No, I donít believe buying cancer insurance is a good idea. However, I do believe everyone needs health insurance
. If you have a good health policy in place, itís going to cover you in the event youíre diagnosed with cancer.
Lots of insurance companies offer these policies because cancer is such a scary thing. Itís a hot-button topic, and many people have lost friends and relatives to cancer. I donít believe in cancer policies though. You need a good emergency fund
of three to six months of expenses, long-term disability coverage and a solid health insurance plan.
My favorite health plan, and what I use personally, is the Health Savings Account (HSA). With an HSA you have money sitting there to cover some of the ancillary things. Most cancer policies wonít cover alternative treatments and things like that, and lots of them are income policies, meaning they replace a portion of your income, but thatís what disability insurance is for.
Impulsive may equal homeless
I moved to New Orleans four years ago for a job. I was let go and found a government job pretty quickly, but Iím ready for a change of pace. Iím thinking about using my two weeks of vacation to move and find something different in Austin, Texas. I have a little cash saved, but how much savings should I have in place for something like this?
What youíre describing may have sounded fun and cool to me when I was 20. But I made lots of really dumb mistakes
back then, and itís definitely not the way I would handle things now.
Austin is a fantastic city. Itís booming, the people are great and itís only about a dayís drive from New Orleans. But going over there cold turkey with nothing but a little money in your pocket isnít a good idea. In other words, Iím not going to give you permission to be impulsive and unwise.
If I were you, Iíd take those two weeks of vacation,
go to Austin, and see if I could line up a job. In addition to that, use every waking moment youíre not at work to scour job listings in and around Austin. Even if itís an interim kind of thing or two part-time jobs, at least then you wouldnít have to burn through all of your cash. Montgomery, this is the very same advice Iíd give my own son if he called me in this situation.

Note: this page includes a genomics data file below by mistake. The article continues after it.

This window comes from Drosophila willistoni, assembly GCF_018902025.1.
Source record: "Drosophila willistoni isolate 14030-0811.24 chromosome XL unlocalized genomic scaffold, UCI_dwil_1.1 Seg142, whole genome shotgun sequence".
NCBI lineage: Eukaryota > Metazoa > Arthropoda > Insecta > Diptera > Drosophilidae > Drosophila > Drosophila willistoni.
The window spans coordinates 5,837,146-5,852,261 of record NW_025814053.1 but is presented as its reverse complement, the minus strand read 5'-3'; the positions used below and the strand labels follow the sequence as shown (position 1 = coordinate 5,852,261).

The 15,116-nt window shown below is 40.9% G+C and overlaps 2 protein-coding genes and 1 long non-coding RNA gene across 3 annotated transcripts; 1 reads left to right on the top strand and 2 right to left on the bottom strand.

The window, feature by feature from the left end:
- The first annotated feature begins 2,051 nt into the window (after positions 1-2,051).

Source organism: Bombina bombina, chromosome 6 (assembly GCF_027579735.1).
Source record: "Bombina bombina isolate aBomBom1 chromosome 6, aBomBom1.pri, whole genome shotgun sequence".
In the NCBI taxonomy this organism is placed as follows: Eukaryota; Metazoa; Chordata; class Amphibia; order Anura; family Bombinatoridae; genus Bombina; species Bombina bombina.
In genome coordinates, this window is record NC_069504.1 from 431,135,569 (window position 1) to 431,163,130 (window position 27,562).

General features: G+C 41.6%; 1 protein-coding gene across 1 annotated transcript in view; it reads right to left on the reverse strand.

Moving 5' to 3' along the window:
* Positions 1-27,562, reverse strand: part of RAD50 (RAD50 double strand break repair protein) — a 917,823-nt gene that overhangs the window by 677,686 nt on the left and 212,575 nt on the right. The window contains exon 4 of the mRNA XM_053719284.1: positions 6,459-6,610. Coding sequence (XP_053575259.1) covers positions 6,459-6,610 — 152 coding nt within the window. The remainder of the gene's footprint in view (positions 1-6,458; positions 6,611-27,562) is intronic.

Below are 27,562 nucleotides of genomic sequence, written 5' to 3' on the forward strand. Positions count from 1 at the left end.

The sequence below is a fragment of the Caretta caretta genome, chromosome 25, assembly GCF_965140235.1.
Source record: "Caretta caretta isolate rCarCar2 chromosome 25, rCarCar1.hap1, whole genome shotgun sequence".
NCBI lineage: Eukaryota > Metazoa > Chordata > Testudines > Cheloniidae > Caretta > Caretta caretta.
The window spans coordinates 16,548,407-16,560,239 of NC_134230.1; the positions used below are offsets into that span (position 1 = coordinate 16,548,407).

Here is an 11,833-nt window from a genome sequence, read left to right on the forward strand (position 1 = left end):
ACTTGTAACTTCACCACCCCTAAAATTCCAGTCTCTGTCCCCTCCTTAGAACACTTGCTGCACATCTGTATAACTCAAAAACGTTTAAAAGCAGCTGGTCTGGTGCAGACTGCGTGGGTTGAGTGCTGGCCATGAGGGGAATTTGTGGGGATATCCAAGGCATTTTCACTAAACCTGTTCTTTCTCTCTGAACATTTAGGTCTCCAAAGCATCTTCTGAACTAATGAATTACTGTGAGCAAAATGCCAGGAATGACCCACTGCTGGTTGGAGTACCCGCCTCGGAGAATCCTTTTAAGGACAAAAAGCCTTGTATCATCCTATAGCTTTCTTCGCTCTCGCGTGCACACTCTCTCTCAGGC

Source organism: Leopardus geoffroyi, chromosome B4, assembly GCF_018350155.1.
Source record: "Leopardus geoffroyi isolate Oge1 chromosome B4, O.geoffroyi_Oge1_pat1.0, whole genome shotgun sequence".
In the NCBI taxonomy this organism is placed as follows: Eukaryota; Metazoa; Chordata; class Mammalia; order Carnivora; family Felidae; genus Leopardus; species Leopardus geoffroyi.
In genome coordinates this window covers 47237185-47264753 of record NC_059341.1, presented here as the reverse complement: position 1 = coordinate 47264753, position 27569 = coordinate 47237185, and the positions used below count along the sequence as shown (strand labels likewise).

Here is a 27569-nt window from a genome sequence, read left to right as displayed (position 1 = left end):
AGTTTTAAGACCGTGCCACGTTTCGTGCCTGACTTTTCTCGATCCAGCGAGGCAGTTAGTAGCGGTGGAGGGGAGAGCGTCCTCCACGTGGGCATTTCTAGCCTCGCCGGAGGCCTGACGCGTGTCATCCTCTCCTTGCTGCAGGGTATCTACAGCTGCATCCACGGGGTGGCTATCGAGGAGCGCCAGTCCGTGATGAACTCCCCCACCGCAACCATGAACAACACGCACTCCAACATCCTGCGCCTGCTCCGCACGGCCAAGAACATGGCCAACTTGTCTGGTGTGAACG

I love that youíre taking charge of your life
and looking to make things happen. Just make sure you use a little wisdom and some planning in the process. Never jump off the dock before the ship has arrived!
Resenting the family loan
I borrowed $30,000 from my aunt to buy a condo eight years ago. We had a deal that she would get her money back, plus a piece of the profits, when it sold. If there were no profits, she would get back her original $30,000. Recently the condo sold and I lost the money I put into it, plus my auntís money as well. I make good money and donít have any other debt, but Iím a little resentful now that she wants me to pay her back. Do you have any suggestions?
I donít want to be mean, but you have no right to be resentful toward your aunt. This is the deal you signed up for, and she did nothing wrong. Wanting her money back now isnít greedy or malicious on her part, and itís definitely not worth putting a family relationship at risk
I know what youíre thinking, because itís just human nature. You just went through a lot, and the situation didnít work out as planned. Plus, it doesnít sound like your aunt is hurting financially if she put $30,000 toward helping you in the deal. Part of you is thinking she has plenty of money, so why doesnít she just forgive the debt
and forget about everything?
If you were barely scraping by, I might suggest that you sit down and talk with her over a cup of coffee, explain the situation and ask her to forgive the debt. Right now, the little girl part of you is whining, ďOh, come on. Just let me go!Ē But the grown-up Christine knows better. That part of you is whispering, ďYou know what to doÖĒ
Pay her back as quickly as possible, and get this bad deal behind you for good. You said you make good money, so just take care of your responsibility. Itíll hurt some, but itís better than taking a chance on ruining the relationship with a very generous and loving aunt.